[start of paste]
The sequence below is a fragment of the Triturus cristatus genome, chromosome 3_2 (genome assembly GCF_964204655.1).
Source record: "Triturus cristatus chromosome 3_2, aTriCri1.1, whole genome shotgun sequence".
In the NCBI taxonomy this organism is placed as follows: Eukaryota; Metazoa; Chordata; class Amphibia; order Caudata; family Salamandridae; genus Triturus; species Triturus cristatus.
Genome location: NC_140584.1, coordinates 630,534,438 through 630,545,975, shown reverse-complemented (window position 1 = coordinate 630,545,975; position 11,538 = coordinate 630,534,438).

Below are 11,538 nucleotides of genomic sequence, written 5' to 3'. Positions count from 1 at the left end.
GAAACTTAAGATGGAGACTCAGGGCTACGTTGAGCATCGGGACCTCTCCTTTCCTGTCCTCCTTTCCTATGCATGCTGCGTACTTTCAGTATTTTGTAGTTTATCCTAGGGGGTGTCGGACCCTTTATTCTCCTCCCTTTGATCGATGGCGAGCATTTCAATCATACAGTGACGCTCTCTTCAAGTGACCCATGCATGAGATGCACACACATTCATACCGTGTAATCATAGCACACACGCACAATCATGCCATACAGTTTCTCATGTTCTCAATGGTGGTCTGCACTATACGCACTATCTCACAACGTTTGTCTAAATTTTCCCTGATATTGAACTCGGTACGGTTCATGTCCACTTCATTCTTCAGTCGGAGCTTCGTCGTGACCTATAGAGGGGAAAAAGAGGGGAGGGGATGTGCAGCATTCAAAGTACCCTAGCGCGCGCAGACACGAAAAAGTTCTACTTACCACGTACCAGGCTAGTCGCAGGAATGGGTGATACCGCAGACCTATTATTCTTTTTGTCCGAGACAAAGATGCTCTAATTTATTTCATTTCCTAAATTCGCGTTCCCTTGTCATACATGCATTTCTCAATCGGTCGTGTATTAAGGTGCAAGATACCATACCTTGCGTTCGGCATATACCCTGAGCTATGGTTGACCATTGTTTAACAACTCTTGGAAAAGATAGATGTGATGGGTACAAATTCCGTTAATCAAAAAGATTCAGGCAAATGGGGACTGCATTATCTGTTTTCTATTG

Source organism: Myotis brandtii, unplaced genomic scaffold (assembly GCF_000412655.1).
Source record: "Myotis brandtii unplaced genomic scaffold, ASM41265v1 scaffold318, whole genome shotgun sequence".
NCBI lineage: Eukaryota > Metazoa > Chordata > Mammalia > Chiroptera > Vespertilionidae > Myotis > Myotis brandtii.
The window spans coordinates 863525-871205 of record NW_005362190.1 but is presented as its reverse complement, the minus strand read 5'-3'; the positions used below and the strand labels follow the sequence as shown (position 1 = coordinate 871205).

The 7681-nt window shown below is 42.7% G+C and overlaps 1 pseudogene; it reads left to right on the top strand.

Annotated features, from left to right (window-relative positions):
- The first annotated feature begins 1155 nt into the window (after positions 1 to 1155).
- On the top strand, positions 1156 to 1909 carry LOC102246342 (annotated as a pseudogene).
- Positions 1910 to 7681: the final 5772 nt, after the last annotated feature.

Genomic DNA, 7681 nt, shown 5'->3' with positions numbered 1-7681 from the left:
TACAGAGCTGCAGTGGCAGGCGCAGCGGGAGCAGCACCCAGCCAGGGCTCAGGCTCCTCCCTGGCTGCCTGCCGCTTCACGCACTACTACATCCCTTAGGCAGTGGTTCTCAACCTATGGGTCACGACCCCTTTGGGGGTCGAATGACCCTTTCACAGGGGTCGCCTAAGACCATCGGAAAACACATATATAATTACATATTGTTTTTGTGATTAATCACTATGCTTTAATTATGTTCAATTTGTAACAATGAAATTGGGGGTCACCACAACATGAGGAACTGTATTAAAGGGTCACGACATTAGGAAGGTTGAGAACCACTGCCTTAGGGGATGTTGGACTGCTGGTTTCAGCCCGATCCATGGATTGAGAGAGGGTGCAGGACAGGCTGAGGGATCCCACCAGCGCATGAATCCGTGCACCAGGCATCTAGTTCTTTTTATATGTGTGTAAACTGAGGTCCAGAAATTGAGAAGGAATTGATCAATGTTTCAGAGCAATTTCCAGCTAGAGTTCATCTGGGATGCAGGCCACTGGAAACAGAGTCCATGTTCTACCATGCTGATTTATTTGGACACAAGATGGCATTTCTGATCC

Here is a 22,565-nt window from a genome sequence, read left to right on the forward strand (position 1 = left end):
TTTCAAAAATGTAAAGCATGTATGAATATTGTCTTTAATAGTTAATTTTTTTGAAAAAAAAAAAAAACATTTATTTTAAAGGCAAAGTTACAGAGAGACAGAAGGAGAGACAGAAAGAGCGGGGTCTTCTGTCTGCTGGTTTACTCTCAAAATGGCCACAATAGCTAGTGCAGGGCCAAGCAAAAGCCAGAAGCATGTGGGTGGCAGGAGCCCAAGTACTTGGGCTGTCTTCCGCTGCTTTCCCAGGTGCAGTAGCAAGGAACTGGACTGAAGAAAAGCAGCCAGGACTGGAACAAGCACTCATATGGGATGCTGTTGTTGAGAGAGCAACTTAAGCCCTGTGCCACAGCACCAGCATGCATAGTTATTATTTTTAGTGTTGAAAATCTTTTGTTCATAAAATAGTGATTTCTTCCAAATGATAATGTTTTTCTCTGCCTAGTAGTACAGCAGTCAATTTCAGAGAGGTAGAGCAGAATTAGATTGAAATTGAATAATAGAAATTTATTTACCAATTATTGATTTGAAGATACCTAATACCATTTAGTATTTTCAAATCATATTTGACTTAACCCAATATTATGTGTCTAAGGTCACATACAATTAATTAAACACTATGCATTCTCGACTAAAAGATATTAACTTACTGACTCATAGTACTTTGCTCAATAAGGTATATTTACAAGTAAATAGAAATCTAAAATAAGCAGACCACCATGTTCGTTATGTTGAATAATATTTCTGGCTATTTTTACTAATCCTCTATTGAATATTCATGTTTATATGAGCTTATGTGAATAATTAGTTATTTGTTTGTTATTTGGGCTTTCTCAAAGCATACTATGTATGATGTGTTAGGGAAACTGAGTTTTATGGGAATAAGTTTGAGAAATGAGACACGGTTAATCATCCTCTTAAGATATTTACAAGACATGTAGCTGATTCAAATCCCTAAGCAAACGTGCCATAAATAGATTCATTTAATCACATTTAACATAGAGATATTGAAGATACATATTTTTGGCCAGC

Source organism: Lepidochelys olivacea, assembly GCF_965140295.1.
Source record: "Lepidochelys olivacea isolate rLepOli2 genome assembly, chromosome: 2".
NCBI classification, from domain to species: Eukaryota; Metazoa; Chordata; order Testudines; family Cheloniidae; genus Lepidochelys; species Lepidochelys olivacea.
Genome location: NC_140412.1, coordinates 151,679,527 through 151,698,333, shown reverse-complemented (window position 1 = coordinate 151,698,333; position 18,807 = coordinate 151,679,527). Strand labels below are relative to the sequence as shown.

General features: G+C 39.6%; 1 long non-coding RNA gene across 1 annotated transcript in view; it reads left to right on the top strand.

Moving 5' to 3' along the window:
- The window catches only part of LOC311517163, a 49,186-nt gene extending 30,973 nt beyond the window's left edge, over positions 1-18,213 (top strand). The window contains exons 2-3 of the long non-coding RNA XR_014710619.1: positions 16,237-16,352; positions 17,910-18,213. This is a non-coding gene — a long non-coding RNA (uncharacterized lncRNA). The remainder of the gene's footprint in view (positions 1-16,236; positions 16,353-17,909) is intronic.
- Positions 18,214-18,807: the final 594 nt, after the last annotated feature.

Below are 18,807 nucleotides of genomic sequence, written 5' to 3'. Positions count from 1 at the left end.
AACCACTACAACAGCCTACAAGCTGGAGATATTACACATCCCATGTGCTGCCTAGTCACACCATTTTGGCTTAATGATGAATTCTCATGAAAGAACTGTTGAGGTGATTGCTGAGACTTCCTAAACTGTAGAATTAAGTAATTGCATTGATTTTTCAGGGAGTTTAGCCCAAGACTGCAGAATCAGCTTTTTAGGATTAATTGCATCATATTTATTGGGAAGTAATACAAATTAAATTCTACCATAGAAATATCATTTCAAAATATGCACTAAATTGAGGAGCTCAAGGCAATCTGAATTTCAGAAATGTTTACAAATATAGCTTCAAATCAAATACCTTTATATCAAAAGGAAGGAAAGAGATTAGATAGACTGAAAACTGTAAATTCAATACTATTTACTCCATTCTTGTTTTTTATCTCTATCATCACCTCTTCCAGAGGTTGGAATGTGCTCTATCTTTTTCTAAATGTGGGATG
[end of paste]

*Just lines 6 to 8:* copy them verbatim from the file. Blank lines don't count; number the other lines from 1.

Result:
GAAACTTAAGATGGAGACTCAGGGCTACGTTGAGCATCGGGACCTCTCCTTTCCTGTCCTCCTTTCCTATGCATGCTGCGTACTTTCAGTATTTTGTAGTTTATCCTAGGGGGTGTCGGACCCTTTATTCTCCTCCCTTTGATCGATGGCGAGCATTTCAATCATACAGTGACGCTCTCTTCAAGTGACCCATGCATGAGATGCACACACATTCATACCGTGTAATCATAGCACACACGCACAATCATGCCATACAGTTTCTCATGTTCTCAATGGTGGTCTGCACTATACGCACTATCTCACAACGTTTGTCTAAATTTTCCCTGATATTGAACTCGGTACGGTTCATGTCCACTTCATTCTTCAGTCGGAGCTTCGTCGTGACCTATAGAGGGGAAAAAGAGGGGAGGGGATGTGCAGCATTCAAAGTACCCTAGCGCGCGCAGACACGAAAAAGTTCTACTTACCACGTACCAGGCTAGTCGCAGGAATGGGTGATACCGCAGACCTATTATTCTTTTTGTCCGAGACAAAGATGCTCTAATTTATTTCATTTCCTAAATTCGCGTTCCCTTGTCATACATGCATTTCTCAATCGGTCGTGTATTAAGGTGCAAGATACCATACCTTGCGTTCGGCATATACCCTGAGCTATGGTTGACCATTGTTTAACAACTCTTGGAAAAGATAGATGTGATGGGTACAAATTCCGTTAATCAAAAAGATTCAGGCAAATGGGGACTGCATTATCTGTTTTCTATTG

Source organism: Myotis brandtii, unplaced genomic scaffold (assembly GCF_000412655.1).
Source record: "Myotis brandtii unplaced genomic scaffold, ASM41265v1 scaffold318, whole genome shotgun sequence".